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Major Studies of Drugs and Drug Policy
Canadian Senate Special Committee on Illegal Drugs
Volume 2 - Policies and Practices In Canada

Chapter 11

A National Drug Strategy?

There is no arguing that both licit and illicit psychoactive substances affect Canadians in many ways, both positively and negatively, both directly and indirectly. In addition, no one would dispute the fact that psychoactive substance use (again, both licit and illicit) is a widespread phenomenon, not only on the part of adults but also among the youths of this country. Because of the potential problems for those who abuse psychoactive substances, dealing with this issue should be a matter of serious concern for any government, and for society as a whole.

Based on the importance of the subject, it would probably surprise many Canadians to learn that only from 1987 to 1993 did Canada have a fully funded national drug strategy. It is true that Canada has had legislation dealing with the use of psychoactive substances since the passage of the Opium Act in 1908. This Act was followed by several pieces of criminal legislation over the years that increased federal enforcement powers over psychoactive substances and expanded the list of illicit substances.[1][1] These pieces of legislation have historically focused on the supply of psychoactive substances, adopting a prohibitionist approach to use. It is widely acknowledged, however, that a more balanced approach is required if one is to deal effectively with those who abuse psychoactive substances.

This chapter will recount the development and implementation of the 1987 National Drug Strategy, which had as an objective the promotion of a balanced approach to the problem of psychoactive substance abuse. This will be followed by a discussion of what became of the national strategy and whether its goals have been achieved.


Phase I - development and implementation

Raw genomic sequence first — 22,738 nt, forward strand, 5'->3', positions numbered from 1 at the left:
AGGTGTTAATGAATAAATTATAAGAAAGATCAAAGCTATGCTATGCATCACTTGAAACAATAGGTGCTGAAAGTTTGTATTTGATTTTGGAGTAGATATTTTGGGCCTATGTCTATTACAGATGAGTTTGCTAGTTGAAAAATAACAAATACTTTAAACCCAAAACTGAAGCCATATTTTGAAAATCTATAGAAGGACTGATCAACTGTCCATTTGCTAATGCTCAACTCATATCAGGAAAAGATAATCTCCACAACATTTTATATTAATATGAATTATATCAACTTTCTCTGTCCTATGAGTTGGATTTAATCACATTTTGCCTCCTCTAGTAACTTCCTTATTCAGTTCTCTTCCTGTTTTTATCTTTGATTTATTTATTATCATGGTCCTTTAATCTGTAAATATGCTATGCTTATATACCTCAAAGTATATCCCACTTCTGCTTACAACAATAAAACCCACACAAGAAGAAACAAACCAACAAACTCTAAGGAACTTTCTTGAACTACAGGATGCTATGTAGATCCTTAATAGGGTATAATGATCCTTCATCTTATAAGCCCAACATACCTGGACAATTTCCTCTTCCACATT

In May 1987, the federal government announced a $210-million, five-year action plan to curb drug abuse. The government stated that the action plan was in response to mounting concerns regarding increasing rates of drug-related problems. Others have suggested that “(t)his strong political action was undoubtedly influenced by the latest American ‘War on Drugs.’”[2][2]  

The National Drug Strategy (NDS), Action on Drug Abuse, was launched by the then Minister of National Health and Welfare, who was the lead Minister in the federal effort to curb drug abuse.[3][3] Several other departments also participated in the first interdepartmental attempt to co-ordinate Canada’s response to its drug abuse problem. It was believed that there was a need for a coordinated, strategic approach to the problem of drug abuse in Canada. The overall objective of the NDS was “to reduce the harm to individuals, family and communities from the abuse of alcohol and other drugs through a balanced approach that is acceptable to Canadians.”[4][4] Other partners included provincial and municipal governments, business, law enforcement agencies, and professional and voluntary organizations.

The federal government recognized that, in the past, the emphasis of its involvement in this area had been largely restricted to supply control measures. Meanwhile, communities, provinces and territories, and many professional and volunteer groups, had focused their efforts on reducing the demand for drugs, through prevention and treatment programs. Given the division of constitutional powers in Canada, this separation of responsibilities is not altogether surprising. It does, however, impose limits on the establishment of a comprehensive national framework.    


The division of powers between Canadian provinces and the federal government has made concerted, comprehensive action against drug and alcohol abuse very difficult to achieve. For example, most program strategies aimed at prevention are generally seen as part of the health or education systems; matters of provincial jurisdiction over which the federal government has little direct control. However, while enforcement activities are controlled at the local level, for the most part, the authority derives from federal powers, and the control largely remains with the federal government. [5][5]